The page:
Soorarai Pottru movie review: Sudha Kongara, Suriya tell a moving, poetic biopic without deifying the leading man
I rooted for Suriya's character Maaran when he took flight. But also for director Sudha Kongara as she solidified her position as a rare female filmmaker to narrate a solid mainstream Tamil film.
About eight or nine years ago, I embarked on a project to explore why very few women were making mainstream Tamil films. One of the directors I spoke to at the time, who was pitching a murder mystery to producers at the time, said that she often heard, “neenga our rom com try panlaame.” (why don’t you do a rom com instead!) Many women aspiring to make films told me similar stories at the time.
Today, when I saw Che (the 'socialist' shortening of the name Chaitanya, I bet) land a plane, in a tense yet action-packed scene within the first few minutes of Sudha Kongara’s Soorarai Pottru, I had a tear in my eye. Well, I cried several times after that, but this one was special. I was rooting for Maaran, the protagonist, to achieve his dreams, as much as I was rooting for Kongara to make Soorarai Pottru work.
Without spoiling it for you, I can say with certainty that they both pass with flying colours.
Soorarai Pottru is the story of Nedumaran Rajangam, a man from Solavandhan, a small town in Madurai, who dreams of launching a low-cost airline; and his wife Sundari, who runs a successful bakery and funds his dreams.
Suriya, who plays Maaran, brings the whole of himself to the film. From being a somewhat bitter and resigned dreamer in the very beginning, he finds renewed energy — and some vanity — when he meets Sundari. From there, we see him go through so many failures, sometimes drowning in self-pity, at others seething in self-loathing, yet others in guilt and general misanthropy. Suriya does his work just enough that we never think of his acting, as much as we feel for Maaran’s situation.
Aparna Balamurali, who plays Sundari, has much less to do than Suriya onscreen. In fact, all she does is make eyes, bake cakes, and dance like no one’s watching.
But Sundari’s character is a completely different story. Writers Shalini Ushadevi and Sudha Kongara create Sundari as a complete and complex person. She has no fancy backstory or sidekicks who hang around her all the time. Yet, from the very beginning, we know her, understand her, perhaps even relate to her. She is not one to be told what to do. She lays her conditions and holds her ground. At one of Maaran’s lowest points, he dismisses Sundari’s dreams in anger. The way she stands up for herself, without making it reflect on their relationship or become a matter of her dreams versus his, is what I imagine self-respect marriages are made of.
One of the biggest successes of Soorarai Pottru is that it is a fantastic love story. It shows us marriage equality, in ways that are intricate. More than once, we see Maaran standing at the crossroads of his dreams and family. Each time, he stops in his tracks and looks to Sundari, as if to say that he will keep his promise that family always comes first. Yet, Sundari dismisses him, with a wave of a hand, “I’ve got this,” she tells him. Of course, she has.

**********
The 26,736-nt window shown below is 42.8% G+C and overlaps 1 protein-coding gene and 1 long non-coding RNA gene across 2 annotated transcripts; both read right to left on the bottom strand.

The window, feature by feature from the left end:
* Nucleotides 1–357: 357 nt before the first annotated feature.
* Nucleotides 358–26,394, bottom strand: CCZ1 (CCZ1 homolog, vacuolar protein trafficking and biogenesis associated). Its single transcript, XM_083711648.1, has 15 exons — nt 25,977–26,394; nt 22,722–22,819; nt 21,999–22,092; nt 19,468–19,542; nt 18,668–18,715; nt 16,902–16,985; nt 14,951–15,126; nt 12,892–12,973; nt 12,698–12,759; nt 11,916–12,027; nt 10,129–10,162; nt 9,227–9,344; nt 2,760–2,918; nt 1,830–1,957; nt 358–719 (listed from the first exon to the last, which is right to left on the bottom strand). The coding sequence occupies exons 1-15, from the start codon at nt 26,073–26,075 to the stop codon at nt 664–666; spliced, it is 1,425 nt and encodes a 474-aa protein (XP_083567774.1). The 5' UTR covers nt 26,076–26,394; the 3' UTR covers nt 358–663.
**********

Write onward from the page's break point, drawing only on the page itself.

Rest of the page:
The film gets a lot more than its gender politics right. Like many of Suriya’s recent films, especially the museum piece that was Kaappaan, there is a farmer angle, a central government angle, a defence angle, father sentiment, an evil capitalist angle, as well as a love story with duets and everything. Except, in the hands of Shalini Ushadevi and Kongara, all these angles come together effortlessly in service of the story. It is almost unimaginable that this could be done. Yet it is, and done well too.
“Nee oru socialite, naan oru socialist,” says Maaran to one Balaiyya, a rather kind caricature of Vijay Mallya, one can assume. A lesser filmmaker might have been tempted to explain socialism with some idli. Kongara does not. She trusts the audience, and stays steadfastly focussed on Maaran’s dreams.
Yet, I cannot but wonder why a film that has paid so much attention to the hero, his story, the milieu, even the local tongue, has created the antagonists as one-note creatures. Paresh Rawal, who plays the main antagonist, is lifeless. The film wants us to believe that he too is vulnerable, suffering from anxiety, insomnia etc. But we hardly empathise. His dialogue delivery is so cardboard-like, he feels less like a real person, and more as though he is simply a metaphor of evil capitalism.
At two-and-a-half hours, Soorarai Pottru is tad long. Mid-way through the second half, we cannot wait for Maaran to succeed already. Especially watching on a laptop or a television screen at home, it is impossible not to want to get moving sooner.
The treat, however, is in the wait. Maaran’s success, even though it comes extraordinarily late, is sweeter than sweet. Maaran is not the hero who walks alone to the background of conquest and mass-hero music, he is a vulnerable man whose eyes are flooded with tears, at the sight of something he had almost come to believe was impossible.
Maaran is not the hero we will erect cut-outs for. He is the man we want to be. And Kongara is the writer and director, more of whom, we want to see.
Soorarai Pottru is streaming on Amazon Prime Video India.
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